It seems that green technology is becoming more popular and common every day. With soaring electricity and gas prices, homeowners and businesses are catching on to the trend by choosing green technology wherever possible. We look at the popularity of green technology and some of the most common green technology options for residential and commercial properties.
The popularity of green technology
While environmental awareness and a desire to reduce waste and pollution could be factors for the growth of green technology, higher energy prices are probably one of the key reasons people are switching to green.
Market demand has made it imperative for many development projects to incorporate green features into their buildings. These features range from basic design element such as building orientation (for natural lighting) and raw materials, to energy generation such as solar panel systems.
Green technology doesn’t have to be expensive, and you can fund additions in a number of different ways. For example, if you’re adding green features to an investment property, you could utilise investment property loans to fund the additions. The costs of making the changes may be tax deductible.
Popular green technology options
When incorporated into buildings, green technology aims to improve energy and other resource efficiency, reduce waste and pollution, and enhance health and productivity. These are some of the most common green technology features or tools that can be found in both residential and commercial properties.
(i) Solar panels
What could be better than paying nothing for your energy usage? Solar panels are one of the most popular green technology features being incorporated into new buildings and existing buildings. Government incentives for the uptake of solar energy are provided in various countries around the world.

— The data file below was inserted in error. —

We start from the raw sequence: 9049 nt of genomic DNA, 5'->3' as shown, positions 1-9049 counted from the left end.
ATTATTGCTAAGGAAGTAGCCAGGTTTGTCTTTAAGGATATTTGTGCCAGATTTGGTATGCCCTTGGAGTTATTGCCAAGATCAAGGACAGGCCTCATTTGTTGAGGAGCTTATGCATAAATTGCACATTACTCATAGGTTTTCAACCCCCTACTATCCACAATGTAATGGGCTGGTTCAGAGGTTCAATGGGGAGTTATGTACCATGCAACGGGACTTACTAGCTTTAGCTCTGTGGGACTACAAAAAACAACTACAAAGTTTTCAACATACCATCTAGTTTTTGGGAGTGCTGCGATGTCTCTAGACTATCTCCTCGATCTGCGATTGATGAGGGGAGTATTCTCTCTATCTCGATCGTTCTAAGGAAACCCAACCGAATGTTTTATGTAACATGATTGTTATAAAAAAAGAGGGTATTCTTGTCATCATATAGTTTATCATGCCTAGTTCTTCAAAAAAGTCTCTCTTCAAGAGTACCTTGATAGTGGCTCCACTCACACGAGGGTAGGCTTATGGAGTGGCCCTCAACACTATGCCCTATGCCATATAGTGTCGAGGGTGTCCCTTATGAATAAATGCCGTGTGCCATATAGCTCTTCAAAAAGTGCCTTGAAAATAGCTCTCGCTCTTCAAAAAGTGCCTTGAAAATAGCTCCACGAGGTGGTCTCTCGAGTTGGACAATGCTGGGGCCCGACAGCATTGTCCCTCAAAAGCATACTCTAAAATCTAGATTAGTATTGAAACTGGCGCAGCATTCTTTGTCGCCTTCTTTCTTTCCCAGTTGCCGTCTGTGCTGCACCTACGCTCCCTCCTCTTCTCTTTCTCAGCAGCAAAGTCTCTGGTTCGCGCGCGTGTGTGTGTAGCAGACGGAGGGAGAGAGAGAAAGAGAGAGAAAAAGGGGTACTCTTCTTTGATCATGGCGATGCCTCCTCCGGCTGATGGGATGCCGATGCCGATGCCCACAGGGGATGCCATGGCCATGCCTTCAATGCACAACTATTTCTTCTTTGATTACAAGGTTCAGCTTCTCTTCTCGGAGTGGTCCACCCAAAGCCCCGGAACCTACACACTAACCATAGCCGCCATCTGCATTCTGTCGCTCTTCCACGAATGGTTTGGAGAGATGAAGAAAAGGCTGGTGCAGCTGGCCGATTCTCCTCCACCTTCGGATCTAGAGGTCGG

Solar panel systems can be designed to fit specific building requirements. They can be small or large, and sized to match the energy requirements or the building and/or the weather conditions in the area. Solar panels are so popular and attractive to consumers because they promise cheaper ongoing costs for the building, reduce impact on the environment, and offer a very long working life that typically ranges over 20 years.
(ii) Solar hot water systems
Solar hot water systems can be used in buildings that do not have solar panels. Like solar panel systems, solar hot water systems can reduce environmental impact which is associated with electric systems (which are often powered by coal-burning power plants) while cutting energy costs. This is particularly significant when you consider that hot water systems typically account for 20 to 25 per cent of total energy costs in an average home.
(iii) Heating and cooling
Building heating and cooling is another major energy cost for the home and office, accounting for as much as 50 per cent of total energy usage in some buildings. Green technologies that improve heating and cooling efficiency include using energy efficient heating and cooling systems and appliances. Programmable thermostats facilitate a more efficient use of the heating and cooling system in the home and office.
Effective insulation and sealing can also reduce costs associated with temperature control. Even small changes such as weatherproofing or draft-proofing doors and windows can make your development project greener, and therefore more attractive to cost-conscious buyers in the market.